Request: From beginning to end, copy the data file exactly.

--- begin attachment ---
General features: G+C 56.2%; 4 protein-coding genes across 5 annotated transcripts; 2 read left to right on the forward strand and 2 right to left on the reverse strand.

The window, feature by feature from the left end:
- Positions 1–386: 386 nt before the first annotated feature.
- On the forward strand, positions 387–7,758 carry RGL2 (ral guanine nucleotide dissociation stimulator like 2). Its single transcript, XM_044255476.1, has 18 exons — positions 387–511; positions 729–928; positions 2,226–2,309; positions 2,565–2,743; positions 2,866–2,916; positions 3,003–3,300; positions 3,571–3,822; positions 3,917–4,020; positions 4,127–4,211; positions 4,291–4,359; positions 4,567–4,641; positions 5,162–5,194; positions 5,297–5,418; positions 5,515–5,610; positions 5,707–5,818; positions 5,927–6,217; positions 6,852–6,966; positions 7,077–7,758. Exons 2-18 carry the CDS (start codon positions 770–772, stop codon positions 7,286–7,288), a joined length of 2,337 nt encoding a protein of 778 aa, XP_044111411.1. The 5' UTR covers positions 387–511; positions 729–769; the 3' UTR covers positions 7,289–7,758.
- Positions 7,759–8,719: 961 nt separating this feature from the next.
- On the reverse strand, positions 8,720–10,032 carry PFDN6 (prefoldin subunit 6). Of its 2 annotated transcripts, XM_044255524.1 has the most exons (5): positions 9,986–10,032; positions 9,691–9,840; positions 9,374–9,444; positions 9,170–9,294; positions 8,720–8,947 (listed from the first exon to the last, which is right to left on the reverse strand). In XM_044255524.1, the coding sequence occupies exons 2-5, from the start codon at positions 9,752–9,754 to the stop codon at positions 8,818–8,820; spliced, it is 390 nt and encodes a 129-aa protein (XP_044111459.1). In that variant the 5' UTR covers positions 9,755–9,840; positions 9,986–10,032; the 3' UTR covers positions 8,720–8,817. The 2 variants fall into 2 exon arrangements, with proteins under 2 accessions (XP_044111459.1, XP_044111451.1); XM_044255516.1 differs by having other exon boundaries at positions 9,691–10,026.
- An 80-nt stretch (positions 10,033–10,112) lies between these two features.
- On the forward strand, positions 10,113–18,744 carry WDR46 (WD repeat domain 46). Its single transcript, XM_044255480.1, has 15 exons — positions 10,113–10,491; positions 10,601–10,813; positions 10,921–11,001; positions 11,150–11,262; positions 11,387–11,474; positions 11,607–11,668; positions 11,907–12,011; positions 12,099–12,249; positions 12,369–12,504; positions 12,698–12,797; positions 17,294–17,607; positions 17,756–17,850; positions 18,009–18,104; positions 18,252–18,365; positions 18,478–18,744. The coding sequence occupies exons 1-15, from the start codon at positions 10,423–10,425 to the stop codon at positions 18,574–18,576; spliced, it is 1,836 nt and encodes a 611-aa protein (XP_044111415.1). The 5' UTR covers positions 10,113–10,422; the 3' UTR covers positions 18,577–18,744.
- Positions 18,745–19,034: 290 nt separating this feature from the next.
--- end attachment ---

General features: G+C 56.2%; 4 protein-coding genes across 5 annotated transcripts; 2 read left to right on the forward strand and 2 right to left on the reverse strand.

The window, feature by feature from the left end:
- Positions 1–386: 386 nt before the first annotated feature.
- On the forward strand, positions 387–7,758 carry RGL2 (ral guanine nucleotide dissociation stimulator like 2). Its single transcript, XM_044255476.1, has 18 exons — positions 387–511; positions 729–928; positions 2,226–2,309; positions 2,565–2,743; positions 2,866–2,916; positions 3,003–3,300; positions 3,571–3,822; positions 3,917–4,020; positions 4,127–4,211; positions 4,291–4,359; positions 4,567–4,641; positions 5,162–5,194; positions 5,297–5,418; positions 5,515–5,610; positions 5,707–5,818; positions 5,927–6,217; positions 6,852–6,966; positions 7,077–7,758. Exons 2-18 carry the CDS (start codon positions 770–772, stop codon positions 7,286–7,288), a joined length of 2,337 nt encoding a protein of 778 aa, XP_044111411.1. The 5' UTR covers positions 387–511; positions 729–769; the 3' UTR covers positions 7,289–7,758.
- Positions 7,759–8,719: 961 nt separating this feature from the next.
- On the reverse strand, positions 8,720–10,032 carry PFDN6 (prefoldin subunit 6). Of its 2 annotated transcripts, XM_044255524.1 has the most exons (5): positions 9,986–10,032; positions 9,691–9,840; positions 9,374–9,444; positions 9,170–9,294; positions 8,720–8,947 (listed from the first exon to the last, which is right to left on the reverse strand). In XM_044255524.1, the coding sequence occupies exons 2-5, from the start codon at positions 9,752–9,754 to the stop codon at positions 8,818–8,820; spliced, it is 390 nt and encodes a 129-aa protein (XP_044111459.1). In that variant the 5' UTR covers positions 9,755–9,840; positions 9,986–10,032; the 3' UTR covers positions 8,720–8,817. The 2 variants fall into 2 exon arrangements, with proteins under 2 accessions (XP_044111459.1, XP_044111451.1); XM_044255516.1 differs by having other exon boundaries at positions 9,691–10,026.
- An 80-nt stretch (positions 10,033–10,112) lies between these two features.
- On the forward strand, positions 10,113–18,744 carry WDR46 (WD repeat domain 46). Its single transcript, XM_044255480.1, has 15 exons — positions 10,113–10,491; positions 10,601–10,813; positions 10,921–11,001; positions 11,150–11,262; positions 11,387–11,474; positions 11,607–11,668; positions 11,907–12,011; positions 12,099–12,249; positions 12,369–12,504; positions 12,698–12,797; positions 17,294–17,607; positions 17,756–17,850; positions 18,009–18,104; positions 18,252–18,365; positions 18,478–18,744. The coding sequence occupies exons 1-15, from the start codon at positions 10,423–10,425 to the stop codon at positions 18,574–18,576; spliced, it is 1,836 nt and encodes a 611-aa protein (XP_044111415.1). The 5' UTR covers positions 10,113–10,422; the 3' UTR covers positions 18,577–18,744.
- Positions 18,745–19,034: 290 nt separating this feature from the next.